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KATHLEEN ARBAN: 21 in South Africa during Abolishment of Apartheid

It continually amazes me how an event, a conversation, or an experience can change the course of your life.  In 1992, when I was 21 years old, I had the opportunity to study and teach conflict resolution in South Africa.  As a student, I had participated in a variety of political actions, demonstrations, and letter writing campaigns encouraging American companies to divest in South Africa as a means of protesting apartheid.  After graduating, I was part of a group of students who had the opportunity to study and teach with an international dispute resolution facilitator, Dr. Dudley Weeks. It was an event which changed the trajectory of my life.  


I grew up in a single parent household and while we were not considered “poor” by poverty line standards, my mother struggled to support us.  As a teenager, I volunteered at soup kitchens and shelters for individuals who were homeless. So, I was somewhat familiar with poverty. However, I wasn’t prepared for the kind of poverty I witnessed in South Africa. Poverty in South Africa was the product of apartheid. It wasn’t subtle.  


In 1992, South Africa was going through the process of dismantling apartheid. Violence continued to erupt regularly as the minority white government struggled to maintain control of the majority of the black population. I was there in the summer of 1992, during the time of the Boipatong massacre. The Boipatong massacre has been seen as a turning point in the negotiations that led to the eventual end of apartheid two years later.  


A day earlier, I attended an African National Congress (ANC) rally to commemorate the uprising in Soweto in 1976. On June 16, 1976, youth that were demonstrating against an unjust law were met with police bullets.  Estimates range on the number of people who died that day but a photographer captured the tragedy of the violence -- a man running with a thirteen year old boy in his arms – a boy who had been shot by the police.  


June 16th has since become a national holiday – Youth Day. But in 1992, it was not. Just two years prior the Separate Amenities Act of 1953 was repealed, Nelson Mandela was released from prison and the state of emergency, which had been in place four years was ended (Simpson, 2011). In 1992, the only white people that many black South Africans had encountered in their township were members of the South African Defense Force.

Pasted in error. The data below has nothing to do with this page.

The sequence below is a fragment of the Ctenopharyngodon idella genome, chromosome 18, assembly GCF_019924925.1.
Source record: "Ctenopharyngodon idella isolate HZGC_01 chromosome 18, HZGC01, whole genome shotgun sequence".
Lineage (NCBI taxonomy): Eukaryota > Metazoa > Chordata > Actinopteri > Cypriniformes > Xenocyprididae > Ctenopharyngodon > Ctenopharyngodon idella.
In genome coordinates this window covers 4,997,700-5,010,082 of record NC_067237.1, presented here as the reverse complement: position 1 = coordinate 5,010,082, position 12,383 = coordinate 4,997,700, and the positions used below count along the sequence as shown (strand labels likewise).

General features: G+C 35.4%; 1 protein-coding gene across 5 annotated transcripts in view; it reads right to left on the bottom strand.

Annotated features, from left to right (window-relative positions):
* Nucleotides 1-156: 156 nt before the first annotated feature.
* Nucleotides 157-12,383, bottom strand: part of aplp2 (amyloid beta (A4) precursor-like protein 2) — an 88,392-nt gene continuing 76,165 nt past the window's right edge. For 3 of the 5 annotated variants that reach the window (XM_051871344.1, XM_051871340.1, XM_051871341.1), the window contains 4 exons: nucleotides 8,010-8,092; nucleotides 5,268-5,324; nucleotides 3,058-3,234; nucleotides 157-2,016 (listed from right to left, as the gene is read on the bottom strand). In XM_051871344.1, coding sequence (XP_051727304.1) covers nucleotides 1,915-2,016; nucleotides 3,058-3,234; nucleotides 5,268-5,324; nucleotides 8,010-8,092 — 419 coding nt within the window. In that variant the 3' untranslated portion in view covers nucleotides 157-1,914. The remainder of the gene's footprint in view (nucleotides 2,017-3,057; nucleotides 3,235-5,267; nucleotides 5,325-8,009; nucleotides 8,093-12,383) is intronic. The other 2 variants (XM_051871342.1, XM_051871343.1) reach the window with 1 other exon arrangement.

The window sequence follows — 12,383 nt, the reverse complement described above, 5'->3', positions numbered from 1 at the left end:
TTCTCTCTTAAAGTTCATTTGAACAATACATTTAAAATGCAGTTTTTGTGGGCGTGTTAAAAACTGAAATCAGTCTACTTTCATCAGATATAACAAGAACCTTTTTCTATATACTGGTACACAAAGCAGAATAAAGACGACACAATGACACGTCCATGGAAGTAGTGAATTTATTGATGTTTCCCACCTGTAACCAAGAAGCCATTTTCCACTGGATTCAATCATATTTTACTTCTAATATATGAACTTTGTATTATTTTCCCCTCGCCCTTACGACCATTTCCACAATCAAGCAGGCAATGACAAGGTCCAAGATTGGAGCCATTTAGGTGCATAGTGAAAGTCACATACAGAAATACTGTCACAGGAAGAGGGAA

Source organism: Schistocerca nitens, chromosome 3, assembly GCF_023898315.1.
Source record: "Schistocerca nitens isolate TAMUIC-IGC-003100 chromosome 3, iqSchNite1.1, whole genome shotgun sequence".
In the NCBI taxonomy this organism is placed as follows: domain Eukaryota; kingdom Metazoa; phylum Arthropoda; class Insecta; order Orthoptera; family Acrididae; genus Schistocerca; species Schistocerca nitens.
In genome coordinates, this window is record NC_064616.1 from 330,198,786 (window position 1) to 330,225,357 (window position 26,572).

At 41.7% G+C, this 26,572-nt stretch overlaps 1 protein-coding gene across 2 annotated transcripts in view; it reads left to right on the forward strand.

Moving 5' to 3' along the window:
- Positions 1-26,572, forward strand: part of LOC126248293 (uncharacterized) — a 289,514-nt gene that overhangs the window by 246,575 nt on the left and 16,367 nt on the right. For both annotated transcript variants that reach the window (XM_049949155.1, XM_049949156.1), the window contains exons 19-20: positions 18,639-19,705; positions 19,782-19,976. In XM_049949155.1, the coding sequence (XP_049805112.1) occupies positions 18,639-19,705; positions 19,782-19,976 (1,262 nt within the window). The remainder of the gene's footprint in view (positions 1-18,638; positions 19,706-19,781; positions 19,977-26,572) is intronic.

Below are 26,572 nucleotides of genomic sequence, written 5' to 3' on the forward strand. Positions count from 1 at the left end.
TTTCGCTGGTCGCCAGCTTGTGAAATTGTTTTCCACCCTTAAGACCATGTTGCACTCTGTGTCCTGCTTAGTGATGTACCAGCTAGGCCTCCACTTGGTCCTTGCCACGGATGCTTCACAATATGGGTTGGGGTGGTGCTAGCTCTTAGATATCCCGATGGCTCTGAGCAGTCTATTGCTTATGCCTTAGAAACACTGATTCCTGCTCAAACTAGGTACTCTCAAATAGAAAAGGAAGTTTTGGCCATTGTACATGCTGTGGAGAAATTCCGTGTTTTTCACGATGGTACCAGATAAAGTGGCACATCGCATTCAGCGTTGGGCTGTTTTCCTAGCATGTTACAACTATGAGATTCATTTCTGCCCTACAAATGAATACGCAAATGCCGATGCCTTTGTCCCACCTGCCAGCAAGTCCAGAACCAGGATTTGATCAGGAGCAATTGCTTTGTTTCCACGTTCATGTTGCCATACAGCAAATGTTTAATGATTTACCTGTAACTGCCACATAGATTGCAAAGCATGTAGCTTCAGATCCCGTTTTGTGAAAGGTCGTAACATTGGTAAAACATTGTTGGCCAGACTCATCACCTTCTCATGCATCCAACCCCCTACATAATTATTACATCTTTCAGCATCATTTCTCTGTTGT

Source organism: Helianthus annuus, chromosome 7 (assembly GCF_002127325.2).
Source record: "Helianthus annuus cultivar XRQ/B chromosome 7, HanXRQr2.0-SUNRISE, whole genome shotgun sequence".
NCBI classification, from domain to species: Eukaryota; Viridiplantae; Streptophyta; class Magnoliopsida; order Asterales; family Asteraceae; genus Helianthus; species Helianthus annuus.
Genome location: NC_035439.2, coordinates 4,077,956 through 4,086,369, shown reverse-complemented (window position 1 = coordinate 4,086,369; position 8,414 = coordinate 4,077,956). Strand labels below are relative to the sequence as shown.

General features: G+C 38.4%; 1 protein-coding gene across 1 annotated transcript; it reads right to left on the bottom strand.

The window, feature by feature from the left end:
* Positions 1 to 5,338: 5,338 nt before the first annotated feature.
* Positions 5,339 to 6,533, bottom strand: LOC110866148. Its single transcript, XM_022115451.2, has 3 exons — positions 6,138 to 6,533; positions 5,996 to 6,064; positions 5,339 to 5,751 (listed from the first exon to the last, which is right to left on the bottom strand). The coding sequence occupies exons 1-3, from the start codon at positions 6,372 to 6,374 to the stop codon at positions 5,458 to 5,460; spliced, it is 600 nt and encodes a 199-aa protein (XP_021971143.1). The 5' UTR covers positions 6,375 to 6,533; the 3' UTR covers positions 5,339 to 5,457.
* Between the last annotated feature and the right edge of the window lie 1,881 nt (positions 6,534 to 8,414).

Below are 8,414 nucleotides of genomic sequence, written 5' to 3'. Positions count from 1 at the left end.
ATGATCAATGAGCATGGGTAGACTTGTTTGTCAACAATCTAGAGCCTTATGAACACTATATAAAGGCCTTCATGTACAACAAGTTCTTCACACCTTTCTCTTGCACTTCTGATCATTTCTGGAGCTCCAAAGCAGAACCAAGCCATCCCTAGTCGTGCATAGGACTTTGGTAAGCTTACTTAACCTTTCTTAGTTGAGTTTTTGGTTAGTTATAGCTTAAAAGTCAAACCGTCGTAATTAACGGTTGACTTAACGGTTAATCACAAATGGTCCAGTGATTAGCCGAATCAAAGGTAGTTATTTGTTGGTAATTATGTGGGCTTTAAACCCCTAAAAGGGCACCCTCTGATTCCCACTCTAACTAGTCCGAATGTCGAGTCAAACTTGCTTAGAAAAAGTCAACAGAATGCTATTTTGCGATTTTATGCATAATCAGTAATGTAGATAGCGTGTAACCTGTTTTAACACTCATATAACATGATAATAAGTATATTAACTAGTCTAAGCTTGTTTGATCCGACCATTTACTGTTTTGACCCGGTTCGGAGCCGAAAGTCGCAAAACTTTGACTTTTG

I remember the faces of the black residents as we walked through the township on June 16, 1992. We were a group of mostly white college graduates from the United States accompanied by our South African leaders who were identified as either black or “coloured” (a designation imposed by the government on individuals who were considered of “mixed” race). I remember people shouting at us as we walked through the township to the location of the rally. I didn’t understand most of what was being shouted because it was either in Afrikaans or in Xhosa.  However, our hosts translated for us. While the overwhelming majority of comments were positive some were not.  A slogan that was popular at the time was “one settler one bullet.” The saying typified the anger that had accumulated from years of oppression.  I remember having a visceral response. I was scared. I wanted to defend, to explain that I was from the United States. I wasn’t an Afrikaner. I wasn’t racist. And then I realized. . . I was to blame. We are all to blame for inhumanity. We are responsible for continuing injustice.  We are all complicit for our silence. Despite all of the differences that divide us we are all connected. Perhaps my presence in the township could provide some comfort. Perhaps my white body could encourage those in the township that there were others who didn’t look like them who also wanted to see change. Perhaps I could be an advocate, an ally. Perhaps I could be a change agent.  


In the weeks that followed we co-led workshops with South African youth.  Those weeks were filled with countless experiences that I cannot do justice to in a mere blog post. Suffice it to say it was one of the most rewarding, growth producing experiences of my life to date. Ironically, during the same time that I was in South Africa, Los Angeles, California had witnessed an uprising following the acquittal of the police officers who had beaten Rodney King. I engaged in multiple conversations with South Africans - white, “coloured,” Indian, and black -- regarding race relations in the United States. Although we didn’t have a system of apartheid in the United States, we did have systemic racism.


Now, 28 years later I am still on this journey. I haven’t arrived at a destination. I don’t think I ever will.  I will always have bias to uncover and overcome. I may still say things that are racist or things that are born of privilege. I may still harm people of color in my words or actions. It is not my intent but I realize impact is different than intent.  


I don’t presume to speak for people of color.  I can’t. I don’t know what it is like to grow up as a black person in South Africa or in the United States. I can only speak about my experiences. I know that my skin color has afforded me privilege in this country and in others. Rarely, have I found myself to be in the racial minority. I see people in power who look like me.  I have had teachers who look like me. I am not asked to “represent” my race to others.  I can identify with many of the privileges Peggy McIntosh cites in her article, White Privilege: Unpacking the Invisible Knapsack


What I can do is learn through reading and listening. I can be led by curiosity and employ critical thinking. I can follow my mother’s advice in standing up for what I believe. I can use my voice.




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